- By Blake Hounshell
Blake Hounshell is managing editor at Foreign Policy, having formerly been Web editor. Hounshell oversees ForeignPolicy.com and has commissioned and edited numerous cover stories for the print magazine, including National Magazine Award finalist "Why Do They Hate Us?" by Mona Eltahawy. He also edits The Cable, FP's first foray into daily original reporting, and was editor of Colum Lynch's Turtle Bay, which in 2011 won a National Magazine award for best reporting in a digital format.
Blake joined Foreign Policy in 2006 after living in Cairo, where he studied Arabic, missed his Steelers finally win one for the thumb, and worked for the Ibn Khaldun Center for Development Studies. Blake was a 2011 finalist for the Livingston Awards prize for young journalists for his reporting on the Arab uprisings, and his Twitter feed was named one of Time magazine's "140 Best Twitter Feeds of 2011." Under his leadership, in 2008, Passport, FP's flagship blog, won Media Industry Newsletter's "Best of the Web" award in the blog category. Along with Elizabeth Dickinson, he edited Southern Tiger: Chile's Fight for a Democratic and Prosperous Future, the memoirs of former Chilean president Ricardo Lagos, published by Palgrave Macmillan in 2012.
A graduate of Yale University, Blake speaks mangled Arabic and French, is an avid runner, and lives in Washington with his wife, musician Sandy Choi, and their toddler, David. Follow him on Twitter @blakehounshell.
I’m no expert on Afgahanistan — but I know enough about the country to understand that crying in public probably won’t win you too many supporters:
Afghan President Hamid Karzai wept on Tuesday as he called on Afghans to “come to their senses” and move faster towards peace, or risk seeing the next generation flee abroa and lose their Afghan identity.
Afghans must live and work in their country and serve it, he said, as he identified for the first time some of the members of a peace council that will help seek a political rather than military end to fighting with Taliban-led insurgents.
“I do not want Mirwais, my son, to be a foreigner, I do not want this. I want Mirwais to be Afghan,” said Karzai, who himself spent many years in exile in Pakistan, while fighting the Soviet occupation in the 1980s and later during Taliban rule.
“Therefore come to your senses … you are witnessing what is happening on our soil and only through our efforts can our homeland be ours,” he added, drawing huge applause from an audience at a international literacy day event in a Kabul school.
I wonder how the Taliban will make use of this? Aside from the crying, the sentiment here is not exactly inspiring: Apparently Karzai is considering getting out of Dodge, or at least sending his son abroad for safekeeping. What does that say about his confidence in his own leadership?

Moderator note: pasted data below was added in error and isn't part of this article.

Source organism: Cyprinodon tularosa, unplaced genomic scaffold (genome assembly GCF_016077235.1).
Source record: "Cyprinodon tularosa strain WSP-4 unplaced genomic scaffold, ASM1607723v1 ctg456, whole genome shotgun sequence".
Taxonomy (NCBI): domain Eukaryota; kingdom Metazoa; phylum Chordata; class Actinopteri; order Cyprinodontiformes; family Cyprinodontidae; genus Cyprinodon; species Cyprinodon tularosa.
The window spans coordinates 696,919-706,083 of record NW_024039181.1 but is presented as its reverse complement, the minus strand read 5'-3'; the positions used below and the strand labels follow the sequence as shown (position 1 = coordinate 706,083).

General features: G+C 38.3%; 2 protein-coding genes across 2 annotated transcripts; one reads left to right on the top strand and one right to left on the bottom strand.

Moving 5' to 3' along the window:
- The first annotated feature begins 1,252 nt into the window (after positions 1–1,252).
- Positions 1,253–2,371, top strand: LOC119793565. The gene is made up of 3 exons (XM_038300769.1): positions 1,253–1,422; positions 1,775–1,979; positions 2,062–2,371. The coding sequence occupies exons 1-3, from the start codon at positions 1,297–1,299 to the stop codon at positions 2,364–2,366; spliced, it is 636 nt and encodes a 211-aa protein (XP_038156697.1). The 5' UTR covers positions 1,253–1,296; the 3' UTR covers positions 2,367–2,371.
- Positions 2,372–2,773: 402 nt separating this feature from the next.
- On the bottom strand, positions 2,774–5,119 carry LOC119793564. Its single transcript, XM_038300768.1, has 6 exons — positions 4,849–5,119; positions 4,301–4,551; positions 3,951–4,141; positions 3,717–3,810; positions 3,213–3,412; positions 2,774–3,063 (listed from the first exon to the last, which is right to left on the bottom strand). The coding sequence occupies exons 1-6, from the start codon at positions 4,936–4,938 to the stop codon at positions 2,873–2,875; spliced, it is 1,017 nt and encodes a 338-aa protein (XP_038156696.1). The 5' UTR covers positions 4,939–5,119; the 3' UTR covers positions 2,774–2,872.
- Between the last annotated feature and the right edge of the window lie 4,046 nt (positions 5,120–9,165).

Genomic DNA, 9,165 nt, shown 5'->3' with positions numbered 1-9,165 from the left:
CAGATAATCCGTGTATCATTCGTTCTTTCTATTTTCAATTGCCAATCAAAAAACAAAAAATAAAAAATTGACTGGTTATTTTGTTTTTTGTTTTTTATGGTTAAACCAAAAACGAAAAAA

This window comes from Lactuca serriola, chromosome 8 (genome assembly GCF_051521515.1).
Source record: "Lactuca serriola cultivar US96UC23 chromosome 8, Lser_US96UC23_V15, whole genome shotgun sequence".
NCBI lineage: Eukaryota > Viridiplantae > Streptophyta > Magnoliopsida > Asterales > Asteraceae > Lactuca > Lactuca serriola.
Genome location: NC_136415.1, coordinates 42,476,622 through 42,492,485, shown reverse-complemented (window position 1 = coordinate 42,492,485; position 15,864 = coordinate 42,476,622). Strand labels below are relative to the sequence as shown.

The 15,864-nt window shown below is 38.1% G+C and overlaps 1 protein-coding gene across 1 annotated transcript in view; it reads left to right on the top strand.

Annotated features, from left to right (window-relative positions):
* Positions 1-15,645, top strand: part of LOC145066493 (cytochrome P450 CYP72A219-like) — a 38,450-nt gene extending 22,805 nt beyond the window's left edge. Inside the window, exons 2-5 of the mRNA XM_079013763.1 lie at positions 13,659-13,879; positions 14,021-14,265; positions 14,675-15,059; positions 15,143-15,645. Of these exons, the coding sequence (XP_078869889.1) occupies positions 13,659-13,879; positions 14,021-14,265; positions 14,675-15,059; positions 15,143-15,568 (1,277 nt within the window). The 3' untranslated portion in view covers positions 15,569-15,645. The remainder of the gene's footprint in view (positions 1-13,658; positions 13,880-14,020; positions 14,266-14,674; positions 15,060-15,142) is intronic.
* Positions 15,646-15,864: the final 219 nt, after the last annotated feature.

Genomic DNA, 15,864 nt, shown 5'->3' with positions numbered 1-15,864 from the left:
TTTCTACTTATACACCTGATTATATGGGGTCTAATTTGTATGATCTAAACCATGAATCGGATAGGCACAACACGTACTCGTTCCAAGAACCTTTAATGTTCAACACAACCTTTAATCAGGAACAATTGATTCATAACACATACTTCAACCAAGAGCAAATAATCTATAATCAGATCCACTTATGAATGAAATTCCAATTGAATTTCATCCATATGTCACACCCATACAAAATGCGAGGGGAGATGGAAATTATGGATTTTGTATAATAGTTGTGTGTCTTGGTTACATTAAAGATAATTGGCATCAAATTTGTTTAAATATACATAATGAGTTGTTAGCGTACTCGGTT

I hope Doug Lute and David Petraeus are drawing up contingency plans right now.
One other note: I’ve been reading the Woodward book, and apparently not only do some U.S. intelligence reports say that Karzai is manic-depressive, others say he smokes weed. Again: not confidence-inspiring.
Josh Rogin covers national security and foreign policy and writes the daily Web column The Cable. His column appears bi-weekly in the print edition of The Washington Post. He can be reached for comments or tips at email@example.com.
Previously, Josh covered defense and foreign policy as a staff writer for Congressional Quarterly, writing extensively on Iraq, Afghanistan, Guantánamo Bay, U.S.-Asia relations, defense budgeting and appropriations, and the defense lobbying and contracting industries. Prior to that, he covered military modernization, cyber warfare, space, and missile defense for Federal Computer Week Magazine. He has also served as Pentagon Staff Reporter for the Asahi Shimbun, Japan's leading daily newspaper, in its Washington, D.C., bureau, where he reported on U.S.-Japan relations, Chinese military modernization, the North Korean nuclear crisis, and more.
A graduate of George Washington University's Elliott School of International Affairs, Josh lived in Yokohama, Japan, and studied at Tokyo's Sophia University. He speaks conversational Japanese and has reported from the region. He has also worked at the House International Relations Committee, the Embassy of Japan, and the Brookings Institution.
Josh's reporting has been featured on CNN, MSNBC, C-Span, CBS, ABC, NPR, WTOP, and several other outlets. He was a 2008-2009 National Press Foundation's Paul Miller Washington Reporting Fellow, 2009 military reporting fellow with the Knight Center for Specialized Journalism and the 2011 recipient of the InterAction Award for Excellence in International Reporting. He hails from Philadelphia and lives in Washington, D.C.| The Cable |